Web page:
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What the New Bipartisan Deal Means for Border Fence Construction

What the New Bipartisan Deal Means for Border Fence Construction


By Sylvia Longmire
Columnist, In Homeland Security

After two weeks of heated negotiations and multiple stalls, negotiators in Congress appear to have reached a potential deal that would avoid another partial federal government shutdown on Feb. 15.

According to CNN, the details of this tentative agreement include $1.375 billion for border fencing and about 40,520 beds for housing border detainees. Both represent significant compromises for Republicans and Democrats, and President Trump has stated he is not happy about the deal. This is likely because the dollar figure would allow for the construction of only 55 additional miles of border fencing instead of the 234 miles he asked for.

Financial Justification for Border Wall

Part of the reason that Democrats were so low to provide the full $5.7 billion Trump had requested for border fencing is that the White House never provided financial justification for the expenditure. Details were never provided with regards to exactly where the 234 miles of fence would be placed, how and by whom it would be constructed, and exactly how the money would be spent on fence construction and maintenance. In contrast, the current agreement stipulates that the new fencing cannot be made of concrete, and while the existing bollard-style fencing is expected, steel slats are still an available option.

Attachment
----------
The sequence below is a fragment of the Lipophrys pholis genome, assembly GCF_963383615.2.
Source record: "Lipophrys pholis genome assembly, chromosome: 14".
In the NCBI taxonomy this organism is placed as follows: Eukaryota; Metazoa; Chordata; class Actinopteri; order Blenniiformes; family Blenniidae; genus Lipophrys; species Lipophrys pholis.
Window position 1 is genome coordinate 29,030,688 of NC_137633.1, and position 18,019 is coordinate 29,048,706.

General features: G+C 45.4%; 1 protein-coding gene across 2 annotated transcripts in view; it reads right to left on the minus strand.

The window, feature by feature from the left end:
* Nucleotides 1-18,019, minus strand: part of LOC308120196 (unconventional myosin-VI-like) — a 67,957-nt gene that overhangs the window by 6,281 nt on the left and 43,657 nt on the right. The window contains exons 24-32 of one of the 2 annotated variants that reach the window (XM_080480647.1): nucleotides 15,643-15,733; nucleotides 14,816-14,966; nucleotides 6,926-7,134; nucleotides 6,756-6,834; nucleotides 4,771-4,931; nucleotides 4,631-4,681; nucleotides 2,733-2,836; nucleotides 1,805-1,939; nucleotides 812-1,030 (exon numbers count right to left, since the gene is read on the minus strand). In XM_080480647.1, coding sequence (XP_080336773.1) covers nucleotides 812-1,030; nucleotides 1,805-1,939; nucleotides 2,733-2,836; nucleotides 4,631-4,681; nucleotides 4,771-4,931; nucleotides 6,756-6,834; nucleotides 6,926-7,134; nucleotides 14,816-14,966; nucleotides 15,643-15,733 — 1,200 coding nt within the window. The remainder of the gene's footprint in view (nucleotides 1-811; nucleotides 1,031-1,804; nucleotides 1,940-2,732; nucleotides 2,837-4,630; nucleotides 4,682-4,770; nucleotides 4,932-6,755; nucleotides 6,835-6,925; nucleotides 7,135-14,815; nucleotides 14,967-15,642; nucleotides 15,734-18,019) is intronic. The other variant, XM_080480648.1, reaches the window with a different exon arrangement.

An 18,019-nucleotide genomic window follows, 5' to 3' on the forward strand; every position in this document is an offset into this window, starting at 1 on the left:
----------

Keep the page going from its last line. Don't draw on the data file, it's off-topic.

According to McClatchy, Republicans are trying to make the deal sound sweeter by pointing out that the deal would allow the administration to build twice as much new fencing than was funded in last year’s budget. Also, all of the new 55 miles of fence construction and would be built along the Rio Grande Valley sector, which Border Patrol says is the highest priority on its strategic plan.

This sector in South Texas has historically been the trickiest for border fence construction. Unlike other parts of the U.S.-Mexico border, the international demarcation isn’t a straight line. The separation between the two countries is marked by the Rio Grande, which is a squiggly line that runs for hundreds of miles. Due to the topography of the area, the border fence has to be built on top of an elevated levy, which in some cases is as far as one mile north of the borderline. Many U.S. citizens have found their homes and property in this no man’s land between the Mexican border and the border fence.

Border Land Is Private Property

The existing border barrier in South Texas is also not one contiguous structure, but rather smaller sections of fencing that are spaced apart. Part of the reasoning behind this is strategic placement in response to traffic levels, and other parts are due to funding and topographic limitations. Much of the land required for border fence expansion in Texas is private property, and acquiring this land, either through eminent domain or outright purchase by the Department of Homeland Security, has been challenging and time-consuming.

If and when the proposed deal makes it to President Trump’s desk, there’s still no guarantee he will sign it. During a cabinet meeting on Feb. 12, he said he would be “adding things to it,” but one of the Republican negotiators said he wasn’t sure what Trump meant by this, and that he wouldn’t be able to do that. Trump is also aware that by accepting the bipartisan deal, he would still be able to declare national emergency to obtain additional funding for border fencing, although he is also aware this will likely be challenged in court.